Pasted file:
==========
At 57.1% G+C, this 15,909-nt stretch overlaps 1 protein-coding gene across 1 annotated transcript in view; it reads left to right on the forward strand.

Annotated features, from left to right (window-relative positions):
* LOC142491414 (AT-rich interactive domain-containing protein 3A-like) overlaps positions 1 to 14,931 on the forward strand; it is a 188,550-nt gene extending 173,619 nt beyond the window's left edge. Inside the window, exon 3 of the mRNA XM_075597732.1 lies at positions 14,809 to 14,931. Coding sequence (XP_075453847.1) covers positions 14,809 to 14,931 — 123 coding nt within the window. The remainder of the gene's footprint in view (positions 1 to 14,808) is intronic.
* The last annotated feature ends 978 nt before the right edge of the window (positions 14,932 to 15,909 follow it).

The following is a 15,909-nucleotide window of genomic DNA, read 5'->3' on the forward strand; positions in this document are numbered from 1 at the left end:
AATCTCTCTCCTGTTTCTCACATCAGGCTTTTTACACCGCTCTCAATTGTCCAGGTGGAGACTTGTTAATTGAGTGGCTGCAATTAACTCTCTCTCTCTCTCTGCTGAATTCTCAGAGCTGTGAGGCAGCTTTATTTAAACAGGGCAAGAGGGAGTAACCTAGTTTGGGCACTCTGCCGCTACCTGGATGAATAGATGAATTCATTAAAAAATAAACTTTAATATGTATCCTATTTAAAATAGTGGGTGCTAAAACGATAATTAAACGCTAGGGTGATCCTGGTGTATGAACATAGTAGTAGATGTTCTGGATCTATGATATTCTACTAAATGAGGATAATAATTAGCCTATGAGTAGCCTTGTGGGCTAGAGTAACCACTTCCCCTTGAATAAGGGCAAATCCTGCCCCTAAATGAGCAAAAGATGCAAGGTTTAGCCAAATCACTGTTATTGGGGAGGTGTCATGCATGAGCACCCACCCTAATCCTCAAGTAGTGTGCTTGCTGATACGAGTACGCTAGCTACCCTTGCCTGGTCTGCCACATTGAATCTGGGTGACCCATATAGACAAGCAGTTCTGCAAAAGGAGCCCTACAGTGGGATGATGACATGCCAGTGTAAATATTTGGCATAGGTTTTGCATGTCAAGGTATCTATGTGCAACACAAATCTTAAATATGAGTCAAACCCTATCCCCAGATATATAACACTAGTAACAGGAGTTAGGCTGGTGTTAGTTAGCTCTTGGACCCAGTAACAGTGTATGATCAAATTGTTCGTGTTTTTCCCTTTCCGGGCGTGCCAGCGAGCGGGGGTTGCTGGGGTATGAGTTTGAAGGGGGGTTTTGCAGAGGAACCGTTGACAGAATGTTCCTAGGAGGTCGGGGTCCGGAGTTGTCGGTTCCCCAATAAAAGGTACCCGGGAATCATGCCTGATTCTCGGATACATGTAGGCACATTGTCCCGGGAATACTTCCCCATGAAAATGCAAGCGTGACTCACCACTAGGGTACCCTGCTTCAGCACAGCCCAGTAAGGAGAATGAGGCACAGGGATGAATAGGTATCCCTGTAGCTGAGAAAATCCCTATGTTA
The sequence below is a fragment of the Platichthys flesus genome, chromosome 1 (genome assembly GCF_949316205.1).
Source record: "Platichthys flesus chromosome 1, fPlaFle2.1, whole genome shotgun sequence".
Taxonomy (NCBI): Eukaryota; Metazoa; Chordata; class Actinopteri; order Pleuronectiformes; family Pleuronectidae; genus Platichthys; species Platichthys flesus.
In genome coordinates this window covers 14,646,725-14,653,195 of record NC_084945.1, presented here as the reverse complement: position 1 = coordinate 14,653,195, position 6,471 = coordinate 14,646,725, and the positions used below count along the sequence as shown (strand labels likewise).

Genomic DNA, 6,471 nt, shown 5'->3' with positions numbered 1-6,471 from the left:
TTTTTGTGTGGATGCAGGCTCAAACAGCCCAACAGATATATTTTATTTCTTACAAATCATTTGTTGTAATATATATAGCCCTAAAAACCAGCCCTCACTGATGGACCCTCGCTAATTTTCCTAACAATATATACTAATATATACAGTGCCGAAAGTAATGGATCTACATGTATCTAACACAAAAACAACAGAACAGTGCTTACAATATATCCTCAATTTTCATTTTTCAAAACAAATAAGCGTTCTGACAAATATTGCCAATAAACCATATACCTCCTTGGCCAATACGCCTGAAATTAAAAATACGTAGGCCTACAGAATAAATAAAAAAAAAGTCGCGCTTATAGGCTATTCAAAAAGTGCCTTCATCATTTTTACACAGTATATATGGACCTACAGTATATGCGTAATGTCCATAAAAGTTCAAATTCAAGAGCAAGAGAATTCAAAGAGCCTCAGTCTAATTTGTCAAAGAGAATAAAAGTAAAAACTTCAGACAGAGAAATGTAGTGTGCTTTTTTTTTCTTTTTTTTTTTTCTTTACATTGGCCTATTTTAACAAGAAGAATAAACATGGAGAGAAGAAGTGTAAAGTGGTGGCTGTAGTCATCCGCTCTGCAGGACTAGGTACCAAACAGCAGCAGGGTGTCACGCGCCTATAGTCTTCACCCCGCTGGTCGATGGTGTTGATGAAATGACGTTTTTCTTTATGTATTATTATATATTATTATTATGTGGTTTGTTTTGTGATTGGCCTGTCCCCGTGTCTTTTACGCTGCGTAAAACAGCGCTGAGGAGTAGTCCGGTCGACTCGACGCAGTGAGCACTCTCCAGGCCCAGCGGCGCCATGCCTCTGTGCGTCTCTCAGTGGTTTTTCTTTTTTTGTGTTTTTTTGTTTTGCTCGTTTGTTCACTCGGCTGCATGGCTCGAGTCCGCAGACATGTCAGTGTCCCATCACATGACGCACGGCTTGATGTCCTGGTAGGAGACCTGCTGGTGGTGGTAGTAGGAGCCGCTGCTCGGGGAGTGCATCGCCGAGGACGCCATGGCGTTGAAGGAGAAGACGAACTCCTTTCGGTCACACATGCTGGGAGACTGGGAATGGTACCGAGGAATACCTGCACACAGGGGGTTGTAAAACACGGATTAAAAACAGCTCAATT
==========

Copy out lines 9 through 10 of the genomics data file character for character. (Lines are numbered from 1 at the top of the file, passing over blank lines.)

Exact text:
Taxonomy (NCBI): Eukaryota; Metazoa; Chordata; class Actinopteri; order Pleuronectiformes; family Pleuronectidae; genus Platichthys; species Platichthys flesus.
In genome coordinates this window covers 14,646,725-14,653,195 of record NC_084945.1, presented here as the reverse complement: position 1 = coordinate 14,653,195, position 6,471 = coordinate 14,646,725, and the positions used below count along the sequence as shown (strand labels likewise).